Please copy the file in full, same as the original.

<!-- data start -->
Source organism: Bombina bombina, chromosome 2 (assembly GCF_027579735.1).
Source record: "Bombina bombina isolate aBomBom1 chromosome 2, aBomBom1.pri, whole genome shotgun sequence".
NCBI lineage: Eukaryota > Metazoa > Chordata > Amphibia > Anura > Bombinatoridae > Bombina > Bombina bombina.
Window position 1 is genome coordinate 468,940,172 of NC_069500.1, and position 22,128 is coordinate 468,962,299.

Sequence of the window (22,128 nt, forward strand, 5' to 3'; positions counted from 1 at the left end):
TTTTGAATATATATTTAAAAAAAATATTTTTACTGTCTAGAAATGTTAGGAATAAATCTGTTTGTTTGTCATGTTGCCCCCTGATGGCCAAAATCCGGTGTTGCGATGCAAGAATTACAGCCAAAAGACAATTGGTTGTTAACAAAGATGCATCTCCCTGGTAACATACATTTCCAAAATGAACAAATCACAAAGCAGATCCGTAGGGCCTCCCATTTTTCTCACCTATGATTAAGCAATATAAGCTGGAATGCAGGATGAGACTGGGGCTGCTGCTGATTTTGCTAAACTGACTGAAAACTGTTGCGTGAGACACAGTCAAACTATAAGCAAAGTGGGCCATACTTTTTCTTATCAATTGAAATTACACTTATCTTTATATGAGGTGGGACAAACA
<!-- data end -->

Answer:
Source organism: Bombina bombina, chromosome 2 (assembly GCF_027579735.1).
Source record: "Bombina bombina isolate aBomBom1 chromosome 2, aBomBom1.pri, whole genome shotgun sequence".
NCBI lineage: Eukaryota > Metazoa > Chordata > Amphibia > Anura > Bombinatoridae > Bombina > Bombina bombina.
Window position 1 is genome coordinate 468,940,172 of NC_069500.1, and position 22,128 is coordinate 468,962,299.

Sequence of the window (22,128 nt, forward strand, 5' to 3'; positions counted from 1 at the left end):
TTTTGAATATATATTTAAAAAAAATATTTTTACTGTCTAGAAATGTTAGGAATAAATCTGTTTGTTTGTCATGTTGCCCCCTGATGGCCAAAATCCGGTGTTGCGATGCAAGAATTACAGCCAAAAGACAATTGGTTGTTAACAAAGATGCATCTCCCTGGTAACATACATTTCCAAAATGAACAAATCACAAAGCAGATCCGTAGGGCCTCCCATTTTTCTCACCTATGATTAAGCAATATAAGCTGGAATGCAGGATGAGACTGGGGCTGCTGCTGATTTTGCTAAACTGACTGAAAACTGTTGCGTGAGACACAGTCAAACTATAAGCAAAGTGGGCCATACTTTTTCTTATCAATTGAAATTACACTTATCTTTATATGAGGTGGGACAAACA